Solomon R. Guggenheim Museum, New York, USA, 2015
Visual art has always been closely associated with storytelling. In Western culture, painting and sculpture initially evolved to illuminate narratives of religion, patronage, and power. Over the centuries, genre scenes, still lifes, and portraits—often created as intricate allegories for religious or historical subject matter—became popular as the narrative role of art expanded. In the 20th century, with the advent of abstraction as a radical break with the past, many artists associated with the avant-garde rejected the figurative and, hence, eliminated explicit narrative content. In the United States and Europe, this tendency culminated during the 1960s and 1970s in Minimal painting and sculpture that foregrounded geometric abstraction and in Post-Minimalism’s examination of process and materiality. The 1980s witnessed a resurgence of figurative art, much of which harked back to expressionistic styles of the 1920s and 1930s.
During the 1990s, a generation of younger artists embraced the concept of storytelling to articulate the politics of identity and difference, investing both abstract and representational forms with narrative content. Storylines opens with key examples from that decade, which serve as thematic anchors and highlight the museum’s own exhibition history. Most of the works on view, however, were created after 2005 and offer an expansive view of the new paradigms for storytelling forged during the past ten years to communicate ideas about race, gender, sexuality, history, and politics, among other trenchant themes.
Bringing together over one hundred works from the Guggenheim’s contemporary collection, Storylines examines the diverse ways in which artists today engage narrative through installation, painting, photography, sculpture, video, and performance. For these artists, storytelling does not necessarily require plots, characters, or settings. Rather, narrative potential lies in everyday objects and materials, and their embedded cultural associations. In projects created through extensive research, acts of appropriation, or performance, the artists in Storylines uncover layers of meaning, turning to individual experience as a means of conveying shared stories, whether real or fictional.
The recent narrative turn in contemporary art cannot be separated from the current age of social media with its reverberating cycles of communication, dissemination, and interpretation. Seemingly every aspect of life is now subject to commentary and circulation via digital text and images. These new narrative frames highlight the roles that each of us can play as both author and reader, foregrounding the fact that meaning is contingent in today’s interconnected and multivalent world. As a means of celebrating this dynamic, the museum has invited writers to contribute reflections—in prose or poetry—on selected works in Storylines. Engaging the rich historical relationship between literature and art, the resulting polyphony signals the diverse interpretive potential that lies within each object on display. Visitors may access these texts using this website, the Guggenheim app, or booklets located throughout the museum.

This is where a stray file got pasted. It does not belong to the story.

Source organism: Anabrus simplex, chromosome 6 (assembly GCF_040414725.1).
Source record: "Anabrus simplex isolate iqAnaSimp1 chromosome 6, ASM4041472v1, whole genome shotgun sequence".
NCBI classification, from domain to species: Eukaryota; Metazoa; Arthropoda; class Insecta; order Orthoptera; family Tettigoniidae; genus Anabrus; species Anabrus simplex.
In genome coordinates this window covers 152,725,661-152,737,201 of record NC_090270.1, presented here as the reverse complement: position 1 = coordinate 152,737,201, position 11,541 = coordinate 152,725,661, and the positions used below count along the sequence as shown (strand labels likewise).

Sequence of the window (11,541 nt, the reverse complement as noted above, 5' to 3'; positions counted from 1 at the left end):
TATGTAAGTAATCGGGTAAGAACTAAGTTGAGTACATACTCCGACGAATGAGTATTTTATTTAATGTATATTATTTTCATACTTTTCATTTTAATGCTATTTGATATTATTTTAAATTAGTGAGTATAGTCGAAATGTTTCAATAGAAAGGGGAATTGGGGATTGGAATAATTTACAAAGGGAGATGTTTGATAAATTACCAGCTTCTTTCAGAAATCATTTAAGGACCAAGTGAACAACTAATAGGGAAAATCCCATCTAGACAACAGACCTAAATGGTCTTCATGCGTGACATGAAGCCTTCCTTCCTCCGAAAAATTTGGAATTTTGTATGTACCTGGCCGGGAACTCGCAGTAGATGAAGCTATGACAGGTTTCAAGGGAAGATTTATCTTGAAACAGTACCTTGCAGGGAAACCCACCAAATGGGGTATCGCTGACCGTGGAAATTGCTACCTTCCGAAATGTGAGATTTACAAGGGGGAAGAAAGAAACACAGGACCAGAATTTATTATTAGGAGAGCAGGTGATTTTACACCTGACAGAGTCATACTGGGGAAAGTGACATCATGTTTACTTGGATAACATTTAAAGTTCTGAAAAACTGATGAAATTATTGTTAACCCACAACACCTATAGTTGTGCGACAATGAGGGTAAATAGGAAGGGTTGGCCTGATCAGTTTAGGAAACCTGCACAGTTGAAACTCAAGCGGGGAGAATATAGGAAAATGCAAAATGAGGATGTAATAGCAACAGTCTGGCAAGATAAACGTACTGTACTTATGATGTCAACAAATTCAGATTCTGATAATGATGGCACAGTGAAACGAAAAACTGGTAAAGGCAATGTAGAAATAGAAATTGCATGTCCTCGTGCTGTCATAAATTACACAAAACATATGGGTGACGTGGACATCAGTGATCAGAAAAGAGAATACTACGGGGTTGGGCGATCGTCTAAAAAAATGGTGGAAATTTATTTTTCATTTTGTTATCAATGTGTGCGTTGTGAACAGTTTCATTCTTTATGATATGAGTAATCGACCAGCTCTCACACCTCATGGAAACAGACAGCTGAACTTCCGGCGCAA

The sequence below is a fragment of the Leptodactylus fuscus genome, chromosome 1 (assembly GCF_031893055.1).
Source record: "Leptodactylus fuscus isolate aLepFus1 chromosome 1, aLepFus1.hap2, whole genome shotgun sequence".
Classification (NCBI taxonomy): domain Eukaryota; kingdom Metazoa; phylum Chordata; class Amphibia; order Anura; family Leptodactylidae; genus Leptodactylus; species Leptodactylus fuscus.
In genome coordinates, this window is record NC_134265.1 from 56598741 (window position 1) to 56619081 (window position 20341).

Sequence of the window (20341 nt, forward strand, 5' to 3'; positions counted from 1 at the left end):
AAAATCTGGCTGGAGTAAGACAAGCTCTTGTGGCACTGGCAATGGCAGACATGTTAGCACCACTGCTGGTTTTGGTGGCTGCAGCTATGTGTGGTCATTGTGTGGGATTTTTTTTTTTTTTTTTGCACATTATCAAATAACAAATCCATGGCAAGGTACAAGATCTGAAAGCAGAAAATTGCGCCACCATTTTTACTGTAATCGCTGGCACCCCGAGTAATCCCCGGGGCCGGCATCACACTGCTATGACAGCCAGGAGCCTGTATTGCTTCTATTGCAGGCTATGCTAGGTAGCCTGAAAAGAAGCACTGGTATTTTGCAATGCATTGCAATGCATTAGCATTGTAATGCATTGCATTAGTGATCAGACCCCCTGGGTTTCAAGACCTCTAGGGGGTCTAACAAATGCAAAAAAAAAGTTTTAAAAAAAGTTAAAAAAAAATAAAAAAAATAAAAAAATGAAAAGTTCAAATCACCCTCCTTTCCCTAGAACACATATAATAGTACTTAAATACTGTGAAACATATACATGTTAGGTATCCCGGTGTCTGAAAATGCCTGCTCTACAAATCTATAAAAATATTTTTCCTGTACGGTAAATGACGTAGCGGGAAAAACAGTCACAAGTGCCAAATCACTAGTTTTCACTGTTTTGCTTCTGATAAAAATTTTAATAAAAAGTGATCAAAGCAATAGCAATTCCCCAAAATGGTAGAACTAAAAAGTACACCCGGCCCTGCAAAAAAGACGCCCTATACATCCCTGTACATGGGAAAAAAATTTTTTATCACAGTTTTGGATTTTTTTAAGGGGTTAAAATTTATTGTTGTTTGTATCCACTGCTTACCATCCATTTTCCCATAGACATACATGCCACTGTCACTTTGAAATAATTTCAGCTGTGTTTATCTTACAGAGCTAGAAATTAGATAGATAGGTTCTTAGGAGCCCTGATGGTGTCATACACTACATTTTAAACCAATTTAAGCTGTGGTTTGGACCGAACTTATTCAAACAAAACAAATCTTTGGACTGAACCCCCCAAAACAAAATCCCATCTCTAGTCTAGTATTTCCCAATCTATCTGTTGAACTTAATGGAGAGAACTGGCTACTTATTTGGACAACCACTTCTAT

Nature, geology, technology, and cosmology are common subjects of Katie Paterson’s research-based projects, for which she often collaborates with specialists in astronomy, astrophysics, genetics, and nanotechnology. For Light bulb to Simulate Moon Light (2008), Paterson worked with engineers to take light-meter readings, analyze wavelengths, and finally locate an appropriate surface coating in order to produce a bulb that emits rays approximating the light of a full moon. Paterson commissioned Osram to manufacture 289 bulbs, each lasting 2,000 hours so that the total duration of the whole set corresponds to a lifetime, based on the average human life expectancy of 66 years as estimated in 2008. With each installation, during which the entire set is exhibited with a single bulb burning in the gallery, the lifespan of the artwork is shortened. In its poignant evocation of human mortality through physical objects and the stark deployment of contemporary technologies, the work asserts a sense of the sublime within human parameters.